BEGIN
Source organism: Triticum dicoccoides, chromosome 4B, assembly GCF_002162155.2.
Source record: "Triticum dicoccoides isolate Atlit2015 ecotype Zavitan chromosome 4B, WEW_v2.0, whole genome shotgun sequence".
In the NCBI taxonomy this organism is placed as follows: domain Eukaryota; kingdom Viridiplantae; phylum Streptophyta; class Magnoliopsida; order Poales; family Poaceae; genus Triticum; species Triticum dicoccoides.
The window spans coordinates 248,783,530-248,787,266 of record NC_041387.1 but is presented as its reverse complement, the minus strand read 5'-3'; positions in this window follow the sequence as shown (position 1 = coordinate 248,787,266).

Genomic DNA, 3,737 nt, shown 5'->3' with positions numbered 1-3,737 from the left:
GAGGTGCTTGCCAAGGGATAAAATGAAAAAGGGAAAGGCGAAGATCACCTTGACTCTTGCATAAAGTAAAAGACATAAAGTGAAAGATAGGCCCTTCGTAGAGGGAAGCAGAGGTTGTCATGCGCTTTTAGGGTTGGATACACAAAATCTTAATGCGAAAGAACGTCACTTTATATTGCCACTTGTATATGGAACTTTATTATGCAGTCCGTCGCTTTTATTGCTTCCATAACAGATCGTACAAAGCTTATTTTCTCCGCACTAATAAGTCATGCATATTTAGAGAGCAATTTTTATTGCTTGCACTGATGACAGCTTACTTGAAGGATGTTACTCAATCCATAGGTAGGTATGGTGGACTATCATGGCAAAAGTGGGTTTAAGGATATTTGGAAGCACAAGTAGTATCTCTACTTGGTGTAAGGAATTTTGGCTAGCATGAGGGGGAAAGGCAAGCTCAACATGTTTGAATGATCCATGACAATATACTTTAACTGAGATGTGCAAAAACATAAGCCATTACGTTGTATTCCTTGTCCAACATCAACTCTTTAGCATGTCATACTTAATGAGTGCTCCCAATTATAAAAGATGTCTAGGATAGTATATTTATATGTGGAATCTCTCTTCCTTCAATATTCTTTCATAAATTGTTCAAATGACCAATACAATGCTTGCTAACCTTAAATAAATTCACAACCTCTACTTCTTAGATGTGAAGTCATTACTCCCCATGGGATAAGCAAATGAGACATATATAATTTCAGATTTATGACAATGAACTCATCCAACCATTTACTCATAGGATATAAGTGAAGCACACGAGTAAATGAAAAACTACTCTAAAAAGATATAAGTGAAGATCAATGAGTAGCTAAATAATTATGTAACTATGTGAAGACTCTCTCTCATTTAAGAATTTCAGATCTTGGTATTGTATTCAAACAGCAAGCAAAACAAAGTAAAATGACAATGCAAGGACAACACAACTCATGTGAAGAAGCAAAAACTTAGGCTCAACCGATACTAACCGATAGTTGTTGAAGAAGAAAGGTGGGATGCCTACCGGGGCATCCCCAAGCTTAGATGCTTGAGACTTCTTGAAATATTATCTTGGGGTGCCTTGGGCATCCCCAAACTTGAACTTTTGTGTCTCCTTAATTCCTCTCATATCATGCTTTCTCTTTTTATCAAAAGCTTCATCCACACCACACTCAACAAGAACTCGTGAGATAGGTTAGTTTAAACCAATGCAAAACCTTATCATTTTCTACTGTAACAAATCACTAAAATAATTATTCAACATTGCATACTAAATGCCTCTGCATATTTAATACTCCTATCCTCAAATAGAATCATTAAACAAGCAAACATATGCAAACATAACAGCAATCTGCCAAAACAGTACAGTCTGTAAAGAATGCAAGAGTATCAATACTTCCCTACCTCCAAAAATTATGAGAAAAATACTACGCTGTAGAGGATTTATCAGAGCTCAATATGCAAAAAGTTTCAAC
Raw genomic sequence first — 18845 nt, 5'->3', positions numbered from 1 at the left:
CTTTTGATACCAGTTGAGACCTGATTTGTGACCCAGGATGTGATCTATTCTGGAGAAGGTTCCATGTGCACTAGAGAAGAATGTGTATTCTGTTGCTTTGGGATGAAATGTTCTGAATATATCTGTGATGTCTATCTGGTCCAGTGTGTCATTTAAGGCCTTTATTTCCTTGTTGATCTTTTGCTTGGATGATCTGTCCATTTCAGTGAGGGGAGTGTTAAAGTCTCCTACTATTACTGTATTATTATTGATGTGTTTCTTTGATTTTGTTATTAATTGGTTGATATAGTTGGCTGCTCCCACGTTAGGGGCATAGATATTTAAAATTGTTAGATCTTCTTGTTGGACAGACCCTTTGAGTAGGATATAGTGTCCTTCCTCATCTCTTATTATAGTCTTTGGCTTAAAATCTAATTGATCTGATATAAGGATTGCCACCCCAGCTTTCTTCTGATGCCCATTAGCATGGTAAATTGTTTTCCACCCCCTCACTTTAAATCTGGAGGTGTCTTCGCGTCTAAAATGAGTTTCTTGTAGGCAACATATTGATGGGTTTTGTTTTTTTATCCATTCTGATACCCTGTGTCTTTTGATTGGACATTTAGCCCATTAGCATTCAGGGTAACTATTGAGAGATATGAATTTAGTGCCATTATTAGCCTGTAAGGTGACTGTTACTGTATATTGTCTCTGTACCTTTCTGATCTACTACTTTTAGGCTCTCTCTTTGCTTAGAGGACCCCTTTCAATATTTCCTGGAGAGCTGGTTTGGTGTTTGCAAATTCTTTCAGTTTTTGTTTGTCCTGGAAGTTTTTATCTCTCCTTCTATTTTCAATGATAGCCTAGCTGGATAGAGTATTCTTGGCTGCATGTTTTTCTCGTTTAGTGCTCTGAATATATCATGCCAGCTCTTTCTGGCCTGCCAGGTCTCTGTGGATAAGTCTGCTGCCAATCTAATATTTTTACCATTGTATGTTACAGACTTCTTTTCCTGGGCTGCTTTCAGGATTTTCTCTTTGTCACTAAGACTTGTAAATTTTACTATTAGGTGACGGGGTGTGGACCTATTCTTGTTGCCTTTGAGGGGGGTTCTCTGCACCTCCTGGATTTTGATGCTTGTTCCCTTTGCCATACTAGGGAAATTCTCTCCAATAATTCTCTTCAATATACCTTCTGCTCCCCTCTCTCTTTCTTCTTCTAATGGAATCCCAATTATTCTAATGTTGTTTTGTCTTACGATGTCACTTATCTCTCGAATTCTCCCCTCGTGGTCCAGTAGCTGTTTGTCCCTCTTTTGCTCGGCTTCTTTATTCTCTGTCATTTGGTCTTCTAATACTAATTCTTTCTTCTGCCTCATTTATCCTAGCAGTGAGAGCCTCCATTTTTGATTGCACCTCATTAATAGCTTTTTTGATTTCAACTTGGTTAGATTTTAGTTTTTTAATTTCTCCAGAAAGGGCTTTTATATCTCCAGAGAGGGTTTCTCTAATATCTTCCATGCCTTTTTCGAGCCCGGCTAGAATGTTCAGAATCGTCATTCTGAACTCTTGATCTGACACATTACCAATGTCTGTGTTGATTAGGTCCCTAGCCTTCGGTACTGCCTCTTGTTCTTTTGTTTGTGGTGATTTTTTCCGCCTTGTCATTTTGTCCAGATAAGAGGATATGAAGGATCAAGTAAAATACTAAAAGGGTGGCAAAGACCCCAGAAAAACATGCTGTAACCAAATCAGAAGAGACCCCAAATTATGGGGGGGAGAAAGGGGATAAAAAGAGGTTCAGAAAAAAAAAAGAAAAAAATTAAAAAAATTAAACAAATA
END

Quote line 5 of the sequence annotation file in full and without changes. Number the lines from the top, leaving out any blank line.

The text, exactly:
Genomic DNA, 3,737 nt, shown 5'->3' with positions numbered 1-3,737 from the left: